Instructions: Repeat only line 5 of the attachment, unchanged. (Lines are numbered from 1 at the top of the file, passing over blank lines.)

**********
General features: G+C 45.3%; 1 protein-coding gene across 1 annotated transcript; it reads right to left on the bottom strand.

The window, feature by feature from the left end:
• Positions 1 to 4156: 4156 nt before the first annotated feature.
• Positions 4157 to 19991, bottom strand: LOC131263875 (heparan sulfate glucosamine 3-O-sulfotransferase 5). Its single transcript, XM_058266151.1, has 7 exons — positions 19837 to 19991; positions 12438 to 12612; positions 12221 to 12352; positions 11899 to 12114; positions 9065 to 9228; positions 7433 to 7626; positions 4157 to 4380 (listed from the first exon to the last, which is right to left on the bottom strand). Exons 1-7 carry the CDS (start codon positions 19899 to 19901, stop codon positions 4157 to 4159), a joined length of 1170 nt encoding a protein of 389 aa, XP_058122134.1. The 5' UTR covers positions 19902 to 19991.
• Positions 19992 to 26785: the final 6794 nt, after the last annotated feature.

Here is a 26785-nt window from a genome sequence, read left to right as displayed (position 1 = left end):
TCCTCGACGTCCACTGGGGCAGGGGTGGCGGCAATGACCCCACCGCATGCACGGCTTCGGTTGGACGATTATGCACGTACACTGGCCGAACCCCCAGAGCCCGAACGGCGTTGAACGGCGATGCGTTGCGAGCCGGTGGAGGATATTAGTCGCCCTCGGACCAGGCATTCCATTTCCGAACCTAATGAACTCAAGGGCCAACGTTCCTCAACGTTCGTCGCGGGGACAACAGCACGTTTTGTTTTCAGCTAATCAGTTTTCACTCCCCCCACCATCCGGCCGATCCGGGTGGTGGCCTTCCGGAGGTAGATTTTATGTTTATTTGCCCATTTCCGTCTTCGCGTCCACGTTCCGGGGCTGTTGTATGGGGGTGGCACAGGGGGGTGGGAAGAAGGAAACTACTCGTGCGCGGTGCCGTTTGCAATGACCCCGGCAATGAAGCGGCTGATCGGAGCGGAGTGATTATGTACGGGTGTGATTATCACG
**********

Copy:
• Positions 19992 to 26785: the final 6794 nt, after the last annotated feature.